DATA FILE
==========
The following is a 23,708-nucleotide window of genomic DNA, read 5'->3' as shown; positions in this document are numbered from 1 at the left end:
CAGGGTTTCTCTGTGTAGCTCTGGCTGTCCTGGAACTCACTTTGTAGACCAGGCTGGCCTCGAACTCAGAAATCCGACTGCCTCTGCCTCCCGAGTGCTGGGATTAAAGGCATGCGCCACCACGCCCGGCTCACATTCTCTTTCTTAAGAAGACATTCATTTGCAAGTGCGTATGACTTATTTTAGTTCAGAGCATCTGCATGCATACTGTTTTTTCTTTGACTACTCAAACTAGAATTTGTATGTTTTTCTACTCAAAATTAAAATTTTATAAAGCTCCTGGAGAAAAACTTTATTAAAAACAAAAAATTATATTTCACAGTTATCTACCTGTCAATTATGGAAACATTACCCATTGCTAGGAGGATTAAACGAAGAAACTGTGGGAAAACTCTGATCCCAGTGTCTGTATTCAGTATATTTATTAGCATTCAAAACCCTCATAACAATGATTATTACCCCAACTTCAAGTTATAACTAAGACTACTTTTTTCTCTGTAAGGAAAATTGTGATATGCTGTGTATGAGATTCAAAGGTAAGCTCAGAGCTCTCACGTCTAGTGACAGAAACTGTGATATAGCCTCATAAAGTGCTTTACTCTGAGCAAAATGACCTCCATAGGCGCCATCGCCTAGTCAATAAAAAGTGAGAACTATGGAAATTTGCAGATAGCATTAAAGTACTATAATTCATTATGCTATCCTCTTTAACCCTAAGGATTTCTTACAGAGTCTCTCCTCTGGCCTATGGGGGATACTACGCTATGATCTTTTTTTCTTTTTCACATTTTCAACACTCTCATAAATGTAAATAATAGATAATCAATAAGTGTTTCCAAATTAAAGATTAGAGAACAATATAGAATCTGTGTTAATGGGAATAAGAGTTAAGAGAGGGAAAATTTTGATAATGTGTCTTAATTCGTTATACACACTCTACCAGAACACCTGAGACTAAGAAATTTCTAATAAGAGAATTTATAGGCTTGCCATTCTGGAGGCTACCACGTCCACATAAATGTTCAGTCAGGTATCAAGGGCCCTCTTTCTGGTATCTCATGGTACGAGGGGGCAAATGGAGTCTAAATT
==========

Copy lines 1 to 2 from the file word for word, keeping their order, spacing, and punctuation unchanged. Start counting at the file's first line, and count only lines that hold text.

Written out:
The following is a 23,708-nucleotide window of genomic DNA, read 5'->3' as shown; positions in this document are numbered from 1 at the left end:
CAGGGTTTCTCTGTGTAGCTCTGGCTGTCCTGGAACTCACTTTGTAGACCAGGCTGGCCTCGAACTCAGAAATCCGACTGCCTCTGCCTCCCGAGTGCTGGGATTAAAGGCATGCGCCACCACGCCCGGCTCACATTCTCTTTCTTAAGAAGACATTCATTTGCAAGTGCGTATGACTTATTTTAGTTCAGAGCATCTGCATGCATACTGTTTTTTCTTTGACTACTCAAACTAGAATTTGTATGTTTTTCTACTCAAAATTAAAATTTTATAAAGCTCCTGGAGAAAAACTTTATTAAAAACAAAAAATTATATTTCACAGTTATCTACCTGTCAATTATGGAAACATTACCCATTGCTAGGAGGATTAAACGAAGAAACTGTGGGAAAACTCTGATCCCAGTGTCTGTATTCAGTATATTTATTAGCATTCAAAACCCTCATAACAATGATTATTACCCCAACTTCAAGTTATAACTAAGACTACTTTTTTCTCTGTAAGGAAAATTGTGATATGCTGTGTATGAGATTCAAAGGTAAGCTCAGAGCTCTCACGTCTAGTGACAGAAACTGTGATATAGCCTCATAAAGTGCTTTACTCTGAGCAAAATGACCTCCATAGGCGCCATCGCCTAGTCAATAAAAAGTGAGAACTATGGAAATTTGCAGATAGCATTAAAGTACTATAATTCATTATGCTATCCTCTTTAACCCTAAGGATTTCTTACAGAGTCTCTCCTCTGGCCTATGGGGGATACTACGCTATGATCTTTTTTTCTTTTTCACATTTTCAACACTCTCATAAATGTAAATAATAGATAATCAATAAGTGTTTCCAAATTAAAGATTAGAGAACAATATAGAATCTGTGTTAATGGGAATAAGAGTTAAGAGAGGGAAAATTTTGATAATGTGTCTTAATTCGTTATACACACTCTACCAGAACACCTGAGACTAAGAAATTTCTAATAAGAGAATTTATAGGCTTGCCATTCTGGAGGCTACCACGTCCACATAAATGTTCAGTCAGGTATCAAGGGCCCTCTTTCTGGTATCTCATGGTACGAGGGGGCAAATGGAGTCTAAATT